Belle Boyd, teenager, “fast woman,” and Confederate spy.
Karen Abbott grew up in Philadelphia and then moved to Atlanta. She experienced culture shock when suddenly confronted with people who seem to still be fighting the Civil War. It piqued her interest in the conflict, and she wondered how women were involved. There are always women involved in war, even if they don’t make it into textbooks. Abbot became intrigued with the stories of Elizabeth Van Lew, Rose O’Neal Greenhow, Sarah Emma Evelyn Edmondson, and Maria Isabella “Belle” Boyd. The stories of these spies and soldiers intersected with each other, and involved plenty of other women who left fewer accounts behind. They used the misogyny of the time to their own advantage.
In this climate, women made great spies precisely because of the way 19th-century society underestimated them. During the Civil War, they “were able to take society’s ideas about the weakness of womanhood and brilliantly exploit them,” Abbott says. “Women were always supposed to be the victims of war, not the perpetrators. One of my favorite quotes in the book is from a Lincoln official, who was completely flummoxed when he said, ‘What are we going to do with these fashionable women spies?’ The idea that women are not only capable of treasonous activity, but they are also capable of executing it more deftly than men was something that had never occurred to these men. The women were either above suspicion, in the case of somebody like Elizabeth Van Lew, or below suspicion, in the case of somebody like Mary Jane Bowser. Nobody even knew she could read, and of course, she was probably the smartest one of them all.”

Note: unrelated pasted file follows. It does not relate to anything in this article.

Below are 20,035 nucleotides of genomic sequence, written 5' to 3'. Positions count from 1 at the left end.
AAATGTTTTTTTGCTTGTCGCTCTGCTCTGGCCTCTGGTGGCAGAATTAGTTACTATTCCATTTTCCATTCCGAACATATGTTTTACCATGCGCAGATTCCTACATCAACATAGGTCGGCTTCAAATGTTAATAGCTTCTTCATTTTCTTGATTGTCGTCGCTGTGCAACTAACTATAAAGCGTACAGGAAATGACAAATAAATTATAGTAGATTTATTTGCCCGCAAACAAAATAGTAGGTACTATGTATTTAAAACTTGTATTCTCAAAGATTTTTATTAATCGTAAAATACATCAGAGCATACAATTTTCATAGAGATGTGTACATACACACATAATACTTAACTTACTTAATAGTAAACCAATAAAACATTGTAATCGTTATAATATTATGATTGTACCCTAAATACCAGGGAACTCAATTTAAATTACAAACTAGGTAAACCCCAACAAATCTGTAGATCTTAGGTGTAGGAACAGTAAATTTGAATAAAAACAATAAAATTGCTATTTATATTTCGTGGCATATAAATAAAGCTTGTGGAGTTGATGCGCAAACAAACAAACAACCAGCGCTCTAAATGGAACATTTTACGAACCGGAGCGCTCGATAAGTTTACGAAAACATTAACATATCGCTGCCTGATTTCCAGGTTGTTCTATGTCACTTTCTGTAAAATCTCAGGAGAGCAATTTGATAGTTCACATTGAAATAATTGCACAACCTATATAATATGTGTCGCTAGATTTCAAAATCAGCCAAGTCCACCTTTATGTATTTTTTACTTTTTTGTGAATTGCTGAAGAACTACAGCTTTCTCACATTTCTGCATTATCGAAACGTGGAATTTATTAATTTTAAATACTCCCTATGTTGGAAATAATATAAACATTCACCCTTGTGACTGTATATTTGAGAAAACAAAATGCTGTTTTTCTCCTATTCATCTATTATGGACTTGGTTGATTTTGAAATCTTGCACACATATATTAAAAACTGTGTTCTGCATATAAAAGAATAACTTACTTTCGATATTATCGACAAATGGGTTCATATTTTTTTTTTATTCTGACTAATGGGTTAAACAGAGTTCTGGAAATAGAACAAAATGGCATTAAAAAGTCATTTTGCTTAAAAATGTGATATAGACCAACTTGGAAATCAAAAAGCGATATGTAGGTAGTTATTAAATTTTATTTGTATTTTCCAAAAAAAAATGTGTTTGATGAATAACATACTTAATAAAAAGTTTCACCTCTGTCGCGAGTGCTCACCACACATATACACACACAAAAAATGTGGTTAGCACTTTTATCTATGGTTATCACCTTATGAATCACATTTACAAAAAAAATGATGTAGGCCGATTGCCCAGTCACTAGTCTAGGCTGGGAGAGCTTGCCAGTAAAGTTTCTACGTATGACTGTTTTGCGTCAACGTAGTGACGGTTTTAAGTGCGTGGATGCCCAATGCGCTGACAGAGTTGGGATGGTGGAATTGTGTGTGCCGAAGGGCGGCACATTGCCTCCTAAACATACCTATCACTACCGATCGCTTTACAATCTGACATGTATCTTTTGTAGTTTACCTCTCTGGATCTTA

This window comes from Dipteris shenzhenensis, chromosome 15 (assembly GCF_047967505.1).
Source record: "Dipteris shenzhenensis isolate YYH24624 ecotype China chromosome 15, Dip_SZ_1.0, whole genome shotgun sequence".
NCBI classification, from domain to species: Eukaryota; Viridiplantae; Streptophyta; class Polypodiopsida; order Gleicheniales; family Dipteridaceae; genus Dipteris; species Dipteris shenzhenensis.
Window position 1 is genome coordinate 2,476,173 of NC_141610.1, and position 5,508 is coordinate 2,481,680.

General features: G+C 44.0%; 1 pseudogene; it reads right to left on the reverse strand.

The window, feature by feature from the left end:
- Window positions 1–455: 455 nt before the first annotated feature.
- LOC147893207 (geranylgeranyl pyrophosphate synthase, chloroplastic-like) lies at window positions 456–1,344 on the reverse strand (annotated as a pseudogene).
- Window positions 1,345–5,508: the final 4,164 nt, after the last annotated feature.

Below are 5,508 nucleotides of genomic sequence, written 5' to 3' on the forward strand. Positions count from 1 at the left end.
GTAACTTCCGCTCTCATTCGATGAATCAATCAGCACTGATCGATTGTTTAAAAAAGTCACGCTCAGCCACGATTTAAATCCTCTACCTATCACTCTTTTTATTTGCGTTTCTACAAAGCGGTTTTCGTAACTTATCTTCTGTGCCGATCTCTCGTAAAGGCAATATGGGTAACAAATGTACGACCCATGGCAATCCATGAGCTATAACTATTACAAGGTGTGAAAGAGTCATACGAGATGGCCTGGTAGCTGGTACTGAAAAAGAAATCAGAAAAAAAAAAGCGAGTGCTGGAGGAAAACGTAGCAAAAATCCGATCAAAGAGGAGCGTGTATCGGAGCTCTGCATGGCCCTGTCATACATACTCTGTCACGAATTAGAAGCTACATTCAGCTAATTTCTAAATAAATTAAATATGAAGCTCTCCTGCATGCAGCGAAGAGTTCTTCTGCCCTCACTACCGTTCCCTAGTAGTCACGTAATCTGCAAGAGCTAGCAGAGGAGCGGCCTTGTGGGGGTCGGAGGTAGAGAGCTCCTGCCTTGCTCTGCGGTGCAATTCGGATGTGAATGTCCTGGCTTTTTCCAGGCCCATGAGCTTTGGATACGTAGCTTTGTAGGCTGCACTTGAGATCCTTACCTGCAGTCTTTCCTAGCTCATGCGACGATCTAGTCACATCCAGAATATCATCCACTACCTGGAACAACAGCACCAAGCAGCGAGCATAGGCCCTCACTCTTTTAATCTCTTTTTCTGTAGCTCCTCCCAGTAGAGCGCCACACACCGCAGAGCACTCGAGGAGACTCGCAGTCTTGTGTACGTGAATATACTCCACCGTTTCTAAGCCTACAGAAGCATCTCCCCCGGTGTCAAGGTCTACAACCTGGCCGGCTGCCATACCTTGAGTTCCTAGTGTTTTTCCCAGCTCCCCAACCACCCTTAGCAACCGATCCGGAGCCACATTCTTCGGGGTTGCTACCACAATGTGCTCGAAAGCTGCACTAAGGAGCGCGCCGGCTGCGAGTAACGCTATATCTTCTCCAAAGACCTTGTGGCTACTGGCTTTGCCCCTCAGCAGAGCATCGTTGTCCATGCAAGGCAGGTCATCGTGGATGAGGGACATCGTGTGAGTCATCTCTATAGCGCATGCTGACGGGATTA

If they were caught, or on the verge of being caught, female spies could play dumb, helpless, or indignant, declaring “How dare you accuse me? I am a defenseless lady!” Abbott says men didn’t know how to handle it. “Another one of my favorite scenes in the book is the hearing where Rose O’Neal Greenhow is being charged with treason against the United States,” she says. “The prosecution is questioning and badgering her, and she’s turning the tables on them and putting them on the defensive brilliantly. Then one of her interrogators says ‘I don’t think you are bent so much on treason as mischief.’ And it’s like, ‘Mischief? I basically won the battle of Manassas for the South, and I’m up to mischief?’ Even when the evidence was clearly laid out right in front of the men, she was just guilty of ‘mischief,’ because what more could a woman be guilty of?”
Abbot’s research resulted in a book titled Liar, Temptress, Soldier, Spy: Four Women Undercover in the Civil War. The book will be available next week, but you can read an overview of those stories at Collectors Weekly.